Anti-gun Seattle Mayor Mike McGinn and Washington CeaseFire are teaming up Monday to encourage businesses in the city to become “gun free zones,” an effort that may “make a statement” but has no track record of discouraging a single crime.
This columnist was interviewed by KING 5 Sunday evening for a reaction to the announcement. In addition, we spoke to KOMO at just after 10 p.m. Sunday via telephone.
“We know this won’t stop someone determined to cause violence,” acknowledged Ralph Fascitelli, CeaseFire Board President in a statement, “but we hope that standing together and giving businesses a tool to say no to guns will change the conversation around gun violence. Maybe our message will even make it to Olympia – we need better tools now to stop gun violence in our community.”
According to KING, several businesses including Elliott Bay Books, Café Racer, Cupcake Royale and Oddfellows have apparently decided to join the effort. Businesses can sign up for the program by visiting the CeaseFire website. Evidently, none of them are familiar with the City of Seattle's civil rights efforts.
As researcher and author John Lott noted last year following the mass shooting at a theater in Aurora, Colo., the presence of a sign prohibiting firearms in the Cinemark did not stop the gunman. Lott wrote, “out of all the movie theaters within 20 minutes of his apartment showing the new Batman movie that night, it was the only one where guns were banned. In Colorado, individuals with permits can carry concealed handgun in most malls, stores, movie theaters, and restaurants. But private businesses can determine whether permit holders can carry guns on their private property.”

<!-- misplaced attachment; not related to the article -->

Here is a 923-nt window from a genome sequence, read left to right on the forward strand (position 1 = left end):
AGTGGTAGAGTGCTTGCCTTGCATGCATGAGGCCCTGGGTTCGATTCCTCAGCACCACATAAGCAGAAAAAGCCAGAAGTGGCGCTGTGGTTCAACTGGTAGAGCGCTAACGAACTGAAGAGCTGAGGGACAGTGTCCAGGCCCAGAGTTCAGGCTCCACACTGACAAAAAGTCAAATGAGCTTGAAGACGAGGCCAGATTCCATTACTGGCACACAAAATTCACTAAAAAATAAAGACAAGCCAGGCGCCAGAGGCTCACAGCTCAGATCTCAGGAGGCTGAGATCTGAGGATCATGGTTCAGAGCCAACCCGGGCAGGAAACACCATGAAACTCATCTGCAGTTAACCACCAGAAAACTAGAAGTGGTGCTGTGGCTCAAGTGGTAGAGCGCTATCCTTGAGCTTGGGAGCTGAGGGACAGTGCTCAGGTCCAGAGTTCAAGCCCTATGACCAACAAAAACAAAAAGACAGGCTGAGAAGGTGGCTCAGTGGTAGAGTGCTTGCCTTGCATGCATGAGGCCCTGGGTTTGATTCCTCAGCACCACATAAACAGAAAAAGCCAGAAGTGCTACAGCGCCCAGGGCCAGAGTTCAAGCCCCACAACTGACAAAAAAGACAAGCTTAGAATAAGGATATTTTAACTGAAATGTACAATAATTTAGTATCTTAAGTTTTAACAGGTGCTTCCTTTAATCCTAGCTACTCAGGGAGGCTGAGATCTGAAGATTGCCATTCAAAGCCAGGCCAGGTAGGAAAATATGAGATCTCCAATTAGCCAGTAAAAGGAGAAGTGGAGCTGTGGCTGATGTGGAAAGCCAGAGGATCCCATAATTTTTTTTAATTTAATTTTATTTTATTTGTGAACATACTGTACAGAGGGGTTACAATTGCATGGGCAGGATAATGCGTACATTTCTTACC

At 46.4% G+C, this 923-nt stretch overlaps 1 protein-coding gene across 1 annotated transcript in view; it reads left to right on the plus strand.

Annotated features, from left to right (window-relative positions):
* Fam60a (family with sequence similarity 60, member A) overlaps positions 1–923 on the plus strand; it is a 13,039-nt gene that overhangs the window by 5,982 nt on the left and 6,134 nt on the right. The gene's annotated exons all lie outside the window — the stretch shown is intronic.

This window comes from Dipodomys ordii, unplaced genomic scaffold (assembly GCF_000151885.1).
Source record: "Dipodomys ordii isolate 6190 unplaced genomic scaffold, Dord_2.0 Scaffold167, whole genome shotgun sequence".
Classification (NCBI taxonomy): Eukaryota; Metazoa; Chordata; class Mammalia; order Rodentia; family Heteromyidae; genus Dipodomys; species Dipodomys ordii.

This move also says something about the willingness of Seattle “progressives” to promote social bigotry against the one class of people against whom it is still fashionable to discriminate: gun owners. Gun rights activists are fond of pointing out that if the public accepts this sort of prejudice — the “your kind isn’t welcome here” sort — who is next?
Washington is among the Top Ten states for per capita concealed carry, with more than 437,000 concealed pistol licenses in circulation. This column will do its mid-month check with the Department of Licensing this week to get the latest figure.
That amounts to more than 437,000 possible customers that Seattle businesses are willing to lose, along with their money and more importantly, their good will. That’s the kind of word-of-mouth advertising a private business typically avoids; it’s the kind of reputation a business interested in profit might not want in anyplace outside of Seattle.
In Memphis, Tenn., a woman business owner thwarted three robbers by shooting at them last week.